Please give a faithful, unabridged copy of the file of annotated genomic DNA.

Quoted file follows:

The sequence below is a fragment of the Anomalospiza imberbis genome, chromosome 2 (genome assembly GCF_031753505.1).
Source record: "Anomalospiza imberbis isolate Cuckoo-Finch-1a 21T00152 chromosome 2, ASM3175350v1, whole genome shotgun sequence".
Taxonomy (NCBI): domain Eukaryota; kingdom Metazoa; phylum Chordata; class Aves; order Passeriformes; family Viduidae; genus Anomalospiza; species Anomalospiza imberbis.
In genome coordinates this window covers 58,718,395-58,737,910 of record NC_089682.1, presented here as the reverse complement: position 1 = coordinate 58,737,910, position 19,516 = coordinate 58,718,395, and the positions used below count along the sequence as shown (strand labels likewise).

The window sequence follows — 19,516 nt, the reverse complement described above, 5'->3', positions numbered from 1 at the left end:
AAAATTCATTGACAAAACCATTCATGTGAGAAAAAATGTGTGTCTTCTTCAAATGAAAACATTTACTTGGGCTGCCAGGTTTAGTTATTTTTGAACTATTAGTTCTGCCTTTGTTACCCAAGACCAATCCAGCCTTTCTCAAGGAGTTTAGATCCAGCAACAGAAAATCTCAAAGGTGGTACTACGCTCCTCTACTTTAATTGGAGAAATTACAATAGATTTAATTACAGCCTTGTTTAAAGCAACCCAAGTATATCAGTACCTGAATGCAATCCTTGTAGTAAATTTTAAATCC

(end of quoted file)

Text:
The sequence below is a fragment of the Anomalospiza imberbis genome, chromosome 2 (genome assembly GCF_031753505.1).
Source record: "Anomalospiza imberbis isolate Cuckoo-Finch-1a 21T00152 chromosome 2, ASM3175350v1, whole genome shotgun sequence".
Taxonomy (NCBI): domain Eukaryota; kingdom Metazoa; phylum Chordata; class Aves; order Passeriformes; family Viduidae; genus Anomalospiza; species Anomalospiza imberbis.
In genome coordinates this window covers 58,718,395-58,737,910 of record NC_089682.1, presented here as the reverse complement: position 1 = coordinate 58,737,910, position 19,516 = coordinate 58,718,395, and the positions used below count along the sequence as shown (strand labels likewise).

The window sequence follows — 19,516 nt, the reverse complement described above, 5'->3', positions numbered from 1 at the left end:
AAAATTCATTGACAAAACCATTCATGTGAGAAAAAATGTGTGTCTTCTTCAAATGAAAACATTTACTTGGGCTGCCAGGTTTAGTTATTTTTGAACTATTAGTTCTGCCTTTGTTACCCAAGACCAATCCAGCCTTTCTCAAGGAGTTTAGATCCAGCAACAGAAAATCTCAAAGGTGGTACTACGCTCCTCTACTTTAATTGGAGAAATTACAATAGATTTAATTACAGCCTTGTTTAAAGCAACCCAAGTATATCAGTACCTGAATGCAATCCTTGTAGTAAATTTTAAATCC